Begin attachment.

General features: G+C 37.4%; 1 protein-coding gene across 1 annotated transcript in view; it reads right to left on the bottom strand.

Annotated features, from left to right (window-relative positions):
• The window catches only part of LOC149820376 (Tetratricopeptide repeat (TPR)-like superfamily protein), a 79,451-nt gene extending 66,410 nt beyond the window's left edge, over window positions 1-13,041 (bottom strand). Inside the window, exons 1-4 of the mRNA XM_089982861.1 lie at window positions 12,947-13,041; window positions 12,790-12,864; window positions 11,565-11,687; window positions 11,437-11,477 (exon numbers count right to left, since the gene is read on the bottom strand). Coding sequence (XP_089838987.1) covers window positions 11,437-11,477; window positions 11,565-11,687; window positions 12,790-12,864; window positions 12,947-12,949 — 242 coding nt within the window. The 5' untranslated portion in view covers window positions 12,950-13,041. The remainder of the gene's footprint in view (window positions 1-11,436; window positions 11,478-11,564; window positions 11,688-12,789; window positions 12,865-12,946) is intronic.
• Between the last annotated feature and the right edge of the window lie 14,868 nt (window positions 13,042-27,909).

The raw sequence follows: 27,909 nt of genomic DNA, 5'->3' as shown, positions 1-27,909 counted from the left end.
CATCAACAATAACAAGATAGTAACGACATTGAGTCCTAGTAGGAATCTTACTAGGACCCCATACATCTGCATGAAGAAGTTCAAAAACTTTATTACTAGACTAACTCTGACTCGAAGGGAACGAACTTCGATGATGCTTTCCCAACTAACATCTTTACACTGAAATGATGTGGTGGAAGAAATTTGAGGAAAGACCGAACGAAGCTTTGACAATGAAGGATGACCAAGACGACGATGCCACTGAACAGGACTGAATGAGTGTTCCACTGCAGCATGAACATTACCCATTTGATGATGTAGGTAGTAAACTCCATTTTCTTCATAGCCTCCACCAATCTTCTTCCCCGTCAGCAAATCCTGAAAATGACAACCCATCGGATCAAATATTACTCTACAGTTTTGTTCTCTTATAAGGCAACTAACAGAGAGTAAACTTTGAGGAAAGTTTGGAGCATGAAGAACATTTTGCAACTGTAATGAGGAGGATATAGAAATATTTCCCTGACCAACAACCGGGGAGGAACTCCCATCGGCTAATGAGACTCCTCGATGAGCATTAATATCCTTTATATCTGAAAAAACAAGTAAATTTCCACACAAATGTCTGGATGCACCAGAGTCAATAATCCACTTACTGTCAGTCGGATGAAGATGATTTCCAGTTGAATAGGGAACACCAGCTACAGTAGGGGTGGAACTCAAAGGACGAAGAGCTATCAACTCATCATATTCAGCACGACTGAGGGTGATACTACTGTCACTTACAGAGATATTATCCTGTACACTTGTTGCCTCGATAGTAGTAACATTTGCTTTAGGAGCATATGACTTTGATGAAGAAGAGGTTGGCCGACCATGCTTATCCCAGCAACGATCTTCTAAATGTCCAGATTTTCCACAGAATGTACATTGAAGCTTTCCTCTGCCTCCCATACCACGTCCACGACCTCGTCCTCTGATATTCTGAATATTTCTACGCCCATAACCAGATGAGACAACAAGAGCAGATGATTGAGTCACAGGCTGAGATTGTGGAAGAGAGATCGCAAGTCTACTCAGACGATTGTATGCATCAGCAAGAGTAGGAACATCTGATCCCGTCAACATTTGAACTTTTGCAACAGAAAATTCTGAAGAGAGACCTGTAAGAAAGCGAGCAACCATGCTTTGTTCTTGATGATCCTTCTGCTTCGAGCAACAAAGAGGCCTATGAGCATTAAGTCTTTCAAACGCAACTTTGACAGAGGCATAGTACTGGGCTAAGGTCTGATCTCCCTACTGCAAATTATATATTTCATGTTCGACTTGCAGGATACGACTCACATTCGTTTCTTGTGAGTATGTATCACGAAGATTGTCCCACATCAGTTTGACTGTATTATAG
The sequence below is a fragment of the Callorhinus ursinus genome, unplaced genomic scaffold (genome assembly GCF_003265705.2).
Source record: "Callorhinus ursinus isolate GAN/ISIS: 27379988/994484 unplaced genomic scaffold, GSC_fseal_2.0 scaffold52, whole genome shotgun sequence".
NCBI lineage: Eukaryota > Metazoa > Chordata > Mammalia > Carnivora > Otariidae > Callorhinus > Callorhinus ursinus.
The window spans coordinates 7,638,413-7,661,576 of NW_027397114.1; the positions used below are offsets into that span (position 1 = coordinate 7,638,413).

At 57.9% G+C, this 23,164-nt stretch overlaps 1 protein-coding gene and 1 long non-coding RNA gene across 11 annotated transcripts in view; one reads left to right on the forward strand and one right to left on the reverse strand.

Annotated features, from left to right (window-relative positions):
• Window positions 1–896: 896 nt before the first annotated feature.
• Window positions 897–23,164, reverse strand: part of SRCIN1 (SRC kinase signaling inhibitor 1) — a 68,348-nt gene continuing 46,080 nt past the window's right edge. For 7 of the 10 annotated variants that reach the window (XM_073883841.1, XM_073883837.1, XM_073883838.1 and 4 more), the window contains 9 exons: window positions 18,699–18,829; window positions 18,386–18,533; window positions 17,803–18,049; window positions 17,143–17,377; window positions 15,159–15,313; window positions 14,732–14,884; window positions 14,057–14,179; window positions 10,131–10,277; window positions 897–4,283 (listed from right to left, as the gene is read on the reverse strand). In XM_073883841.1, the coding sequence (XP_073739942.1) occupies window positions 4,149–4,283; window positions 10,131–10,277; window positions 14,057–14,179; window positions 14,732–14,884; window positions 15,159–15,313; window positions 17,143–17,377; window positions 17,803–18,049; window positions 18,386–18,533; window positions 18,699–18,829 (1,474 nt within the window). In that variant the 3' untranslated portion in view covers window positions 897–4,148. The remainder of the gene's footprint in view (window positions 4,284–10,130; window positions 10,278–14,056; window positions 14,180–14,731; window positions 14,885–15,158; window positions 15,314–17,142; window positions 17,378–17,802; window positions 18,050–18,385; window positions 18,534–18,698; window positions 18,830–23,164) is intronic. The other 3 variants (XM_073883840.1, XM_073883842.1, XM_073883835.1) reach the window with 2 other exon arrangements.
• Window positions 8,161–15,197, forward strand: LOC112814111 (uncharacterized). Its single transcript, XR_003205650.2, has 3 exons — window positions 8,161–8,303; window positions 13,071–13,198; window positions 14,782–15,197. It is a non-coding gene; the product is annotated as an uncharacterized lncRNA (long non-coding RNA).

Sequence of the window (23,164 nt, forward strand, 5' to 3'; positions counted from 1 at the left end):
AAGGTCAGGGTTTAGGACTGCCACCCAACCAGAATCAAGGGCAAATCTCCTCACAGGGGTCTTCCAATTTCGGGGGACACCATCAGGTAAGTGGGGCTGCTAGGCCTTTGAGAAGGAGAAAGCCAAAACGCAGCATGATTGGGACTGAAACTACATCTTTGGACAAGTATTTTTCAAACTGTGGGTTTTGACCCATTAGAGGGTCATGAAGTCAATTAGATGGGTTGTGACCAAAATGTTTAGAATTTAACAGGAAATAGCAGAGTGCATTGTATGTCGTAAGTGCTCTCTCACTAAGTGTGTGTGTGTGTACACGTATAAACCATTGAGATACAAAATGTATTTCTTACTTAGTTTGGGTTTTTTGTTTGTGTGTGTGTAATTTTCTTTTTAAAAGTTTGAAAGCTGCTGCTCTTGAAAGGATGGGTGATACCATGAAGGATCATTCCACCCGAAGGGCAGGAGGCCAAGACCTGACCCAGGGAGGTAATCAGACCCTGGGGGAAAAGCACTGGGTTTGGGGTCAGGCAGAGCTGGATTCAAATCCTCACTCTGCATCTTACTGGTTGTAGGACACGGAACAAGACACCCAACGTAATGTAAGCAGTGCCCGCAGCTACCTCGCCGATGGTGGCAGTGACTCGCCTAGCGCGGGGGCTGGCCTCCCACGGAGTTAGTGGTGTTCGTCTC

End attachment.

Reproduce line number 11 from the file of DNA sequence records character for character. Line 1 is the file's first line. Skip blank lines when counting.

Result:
At 57.9% G+C, this 23,164-nt stretch overlaps 1 protein-coding gene and 1 long non-coding RNA gene across 11 annotated transcripts in view; one reads left to right on the forward strand and one right to left on the reverse strand.